System.Threading.ThreadAbortException

.NET Exceptions – System.ServiceModel.FaultException

Moving along through our .NET Exception Handling series today we’re going to take a gander at the System.ServiceModel.FaultException. The System.ServiceModel.FaultException is the first error we’ve dealt with in this series that is tied directly to the Windows Communication Foundation (WCF) platform of services. These services act as a remote interface, such as an API, that can be accessed by clients and other applications to perform some actions, without the client knowing about the underlying logic of the service.

In this article we’ll dig into just what the System.ServiceModel.FaultException is including where it sits in the .NET exception hierarchy. We’ll also explore some functional C# code examples which will illustrate how System.ServiceModel.FaultExceptions are thrown and how to properly handle them, so let’s get started!

The Technical Rundown

When Should You Use It?

Working with WCF services can be a little confusing compared to “normal”, localized code, so we’ll start out with the full working code example and then walk through it afterward:

Ignoring our Utility functions for logging, our service application example consists of three basic components: An ILibraryService interface, a LibraryService class, and then a LibraryClient that uses the service to make something happen. Therefore we start with a basic (albeit very simple) service interface:

Here we’re using a lot of [attributes] to specify the expected behavior of our service interface. We really just have one invokable service method called ReserveBook, which finds a book by title and author before trying to reserve it. What’s particularly important here is the InvalidBookFault class, which we use to communicate the potential error from the LibraryService to our client. This allows the client to be informed of what specifically went wrong.

Next is our LibraryService class which implements the ILibraryService interface. To make things a bit more interesting we’ve specified that the ReserveBook() method should be provided valid title and author argument strings, otherwise it’ll throw an ArgumentException error. However, this is still all “server-side” so we need to catch the produced ArgumentException and generate a contractual fault that can be relayed to the invoking client. This is where our previously-defined InvalidBookFault comes into play. Within the ArgumentException catch we create a new InvalidBookFault instance, populate it with values from our exception (such as the basic error message), then throw a new FaultException<InvalidBookFault>:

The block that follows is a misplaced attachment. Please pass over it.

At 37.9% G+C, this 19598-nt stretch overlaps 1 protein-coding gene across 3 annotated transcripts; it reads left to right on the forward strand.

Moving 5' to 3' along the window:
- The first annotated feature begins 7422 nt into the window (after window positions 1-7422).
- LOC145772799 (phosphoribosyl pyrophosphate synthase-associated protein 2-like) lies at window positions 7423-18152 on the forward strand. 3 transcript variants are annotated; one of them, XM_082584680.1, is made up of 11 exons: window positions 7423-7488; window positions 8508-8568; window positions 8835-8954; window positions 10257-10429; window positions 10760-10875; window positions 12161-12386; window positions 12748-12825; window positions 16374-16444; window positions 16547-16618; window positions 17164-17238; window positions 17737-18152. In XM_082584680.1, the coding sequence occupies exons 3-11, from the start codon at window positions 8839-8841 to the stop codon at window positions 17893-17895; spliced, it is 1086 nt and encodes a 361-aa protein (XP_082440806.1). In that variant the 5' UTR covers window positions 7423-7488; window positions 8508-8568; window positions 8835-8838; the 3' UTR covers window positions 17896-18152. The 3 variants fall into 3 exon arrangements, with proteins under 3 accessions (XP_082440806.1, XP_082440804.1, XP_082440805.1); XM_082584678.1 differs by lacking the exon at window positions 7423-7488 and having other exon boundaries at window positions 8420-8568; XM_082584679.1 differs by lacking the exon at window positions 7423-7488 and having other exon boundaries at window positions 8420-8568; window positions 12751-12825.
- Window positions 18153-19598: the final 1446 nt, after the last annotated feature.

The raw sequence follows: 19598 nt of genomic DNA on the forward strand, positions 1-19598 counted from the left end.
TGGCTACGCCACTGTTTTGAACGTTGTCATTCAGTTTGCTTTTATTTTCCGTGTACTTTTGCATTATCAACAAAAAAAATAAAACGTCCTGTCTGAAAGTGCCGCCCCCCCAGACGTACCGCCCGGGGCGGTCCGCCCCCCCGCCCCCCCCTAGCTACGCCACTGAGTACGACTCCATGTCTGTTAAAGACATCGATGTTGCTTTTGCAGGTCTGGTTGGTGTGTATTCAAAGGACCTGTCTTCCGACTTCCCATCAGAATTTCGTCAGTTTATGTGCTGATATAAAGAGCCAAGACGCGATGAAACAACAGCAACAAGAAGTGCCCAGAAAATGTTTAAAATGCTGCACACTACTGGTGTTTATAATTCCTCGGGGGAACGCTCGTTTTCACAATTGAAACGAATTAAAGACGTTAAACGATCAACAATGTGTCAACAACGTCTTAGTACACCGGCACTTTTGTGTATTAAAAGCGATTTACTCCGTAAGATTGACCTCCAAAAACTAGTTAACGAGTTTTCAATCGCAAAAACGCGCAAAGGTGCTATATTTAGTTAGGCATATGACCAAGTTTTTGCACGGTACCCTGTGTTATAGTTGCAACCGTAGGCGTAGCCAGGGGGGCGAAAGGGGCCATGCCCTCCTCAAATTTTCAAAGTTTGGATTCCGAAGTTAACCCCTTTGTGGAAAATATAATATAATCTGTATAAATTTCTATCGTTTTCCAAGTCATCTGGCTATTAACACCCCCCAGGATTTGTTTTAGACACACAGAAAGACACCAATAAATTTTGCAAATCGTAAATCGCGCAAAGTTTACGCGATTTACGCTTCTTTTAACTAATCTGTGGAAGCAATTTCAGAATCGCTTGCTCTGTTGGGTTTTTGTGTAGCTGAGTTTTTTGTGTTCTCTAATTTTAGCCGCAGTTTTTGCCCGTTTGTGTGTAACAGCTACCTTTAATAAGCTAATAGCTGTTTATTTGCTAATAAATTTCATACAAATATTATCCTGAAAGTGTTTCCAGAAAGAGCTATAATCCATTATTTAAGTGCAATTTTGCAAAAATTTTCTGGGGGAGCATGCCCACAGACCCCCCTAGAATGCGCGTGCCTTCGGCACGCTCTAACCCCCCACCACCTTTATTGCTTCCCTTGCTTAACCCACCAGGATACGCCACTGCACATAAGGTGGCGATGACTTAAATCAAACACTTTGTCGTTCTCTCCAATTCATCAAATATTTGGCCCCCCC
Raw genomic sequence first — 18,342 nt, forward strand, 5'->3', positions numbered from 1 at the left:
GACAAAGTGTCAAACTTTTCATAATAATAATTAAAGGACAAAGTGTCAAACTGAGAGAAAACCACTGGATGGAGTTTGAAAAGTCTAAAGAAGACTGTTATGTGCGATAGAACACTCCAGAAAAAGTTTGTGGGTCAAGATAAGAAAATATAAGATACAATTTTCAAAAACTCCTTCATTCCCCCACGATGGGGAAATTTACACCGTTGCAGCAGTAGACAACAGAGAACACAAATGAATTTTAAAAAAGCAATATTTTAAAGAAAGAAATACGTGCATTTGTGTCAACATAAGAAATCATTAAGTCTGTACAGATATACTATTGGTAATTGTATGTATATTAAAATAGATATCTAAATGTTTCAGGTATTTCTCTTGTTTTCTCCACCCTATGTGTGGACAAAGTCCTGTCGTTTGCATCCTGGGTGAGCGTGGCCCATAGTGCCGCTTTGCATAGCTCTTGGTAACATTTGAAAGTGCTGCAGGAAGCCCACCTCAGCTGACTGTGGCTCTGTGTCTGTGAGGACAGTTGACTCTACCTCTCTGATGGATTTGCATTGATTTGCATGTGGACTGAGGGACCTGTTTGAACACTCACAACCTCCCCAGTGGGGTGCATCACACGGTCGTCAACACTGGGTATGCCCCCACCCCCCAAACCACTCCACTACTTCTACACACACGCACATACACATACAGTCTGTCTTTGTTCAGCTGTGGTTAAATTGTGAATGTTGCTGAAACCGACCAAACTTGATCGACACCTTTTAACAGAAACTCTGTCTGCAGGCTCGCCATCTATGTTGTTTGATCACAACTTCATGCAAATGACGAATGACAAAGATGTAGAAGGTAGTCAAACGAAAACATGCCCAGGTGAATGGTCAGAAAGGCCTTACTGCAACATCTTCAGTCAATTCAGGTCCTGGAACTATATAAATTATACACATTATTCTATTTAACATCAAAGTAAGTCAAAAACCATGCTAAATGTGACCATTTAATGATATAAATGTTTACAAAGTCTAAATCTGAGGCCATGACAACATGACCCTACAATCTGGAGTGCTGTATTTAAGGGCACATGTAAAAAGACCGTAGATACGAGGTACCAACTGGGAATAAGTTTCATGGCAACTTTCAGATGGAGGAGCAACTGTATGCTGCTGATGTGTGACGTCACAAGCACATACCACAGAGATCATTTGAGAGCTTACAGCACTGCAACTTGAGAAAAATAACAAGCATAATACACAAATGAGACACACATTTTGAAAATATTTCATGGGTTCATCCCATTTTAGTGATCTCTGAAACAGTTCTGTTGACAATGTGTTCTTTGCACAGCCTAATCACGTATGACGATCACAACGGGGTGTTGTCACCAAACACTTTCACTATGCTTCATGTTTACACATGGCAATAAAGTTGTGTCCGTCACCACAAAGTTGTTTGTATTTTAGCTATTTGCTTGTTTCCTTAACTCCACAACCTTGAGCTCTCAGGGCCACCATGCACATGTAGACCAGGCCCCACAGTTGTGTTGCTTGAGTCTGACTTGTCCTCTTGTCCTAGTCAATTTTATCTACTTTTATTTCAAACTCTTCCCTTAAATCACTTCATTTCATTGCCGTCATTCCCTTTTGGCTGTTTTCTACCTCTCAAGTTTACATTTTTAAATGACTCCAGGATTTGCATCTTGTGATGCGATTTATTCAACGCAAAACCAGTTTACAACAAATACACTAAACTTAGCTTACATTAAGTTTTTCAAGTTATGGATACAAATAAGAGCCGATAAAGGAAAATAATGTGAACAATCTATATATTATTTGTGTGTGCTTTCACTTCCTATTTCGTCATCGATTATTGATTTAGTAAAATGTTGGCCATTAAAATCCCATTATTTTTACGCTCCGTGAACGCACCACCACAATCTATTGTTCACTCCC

Finally our simple LibraryClient application actually invokes our LibraryService (via a service reference in Visual Studio) to acquire a client connection. From this we can open the connection and then call the ReserveBook() service method:

We begin with a valid set of title and author arguments for our first ReserveBook() call, so the result is as expected and our service “reserves” our book for us as show in the output:

However, the second ReserveBook() call includes a null value for the second argument. As you’ll recall this isn’t acceptable and triggers our chain of exception and fault events: The LibraryService throws a new ArgumentException, which is caught and then creates and throws a new InvalidBookFault. Our LibraryClient then catches the FaultException<LibraryServiceReference.ArgumentExceptionFault> and can safely report that issue to the end-user/client, as we see in the output:

We’ve successfully created a System.ServiceModel.FaultException of type LibraryClient.LibraryServiceReference.InvalidBookFault and it’s populated by relevant error information that came from our service. This powerful technique allows clients and services to securely communicate exception information without breaking any contracts.

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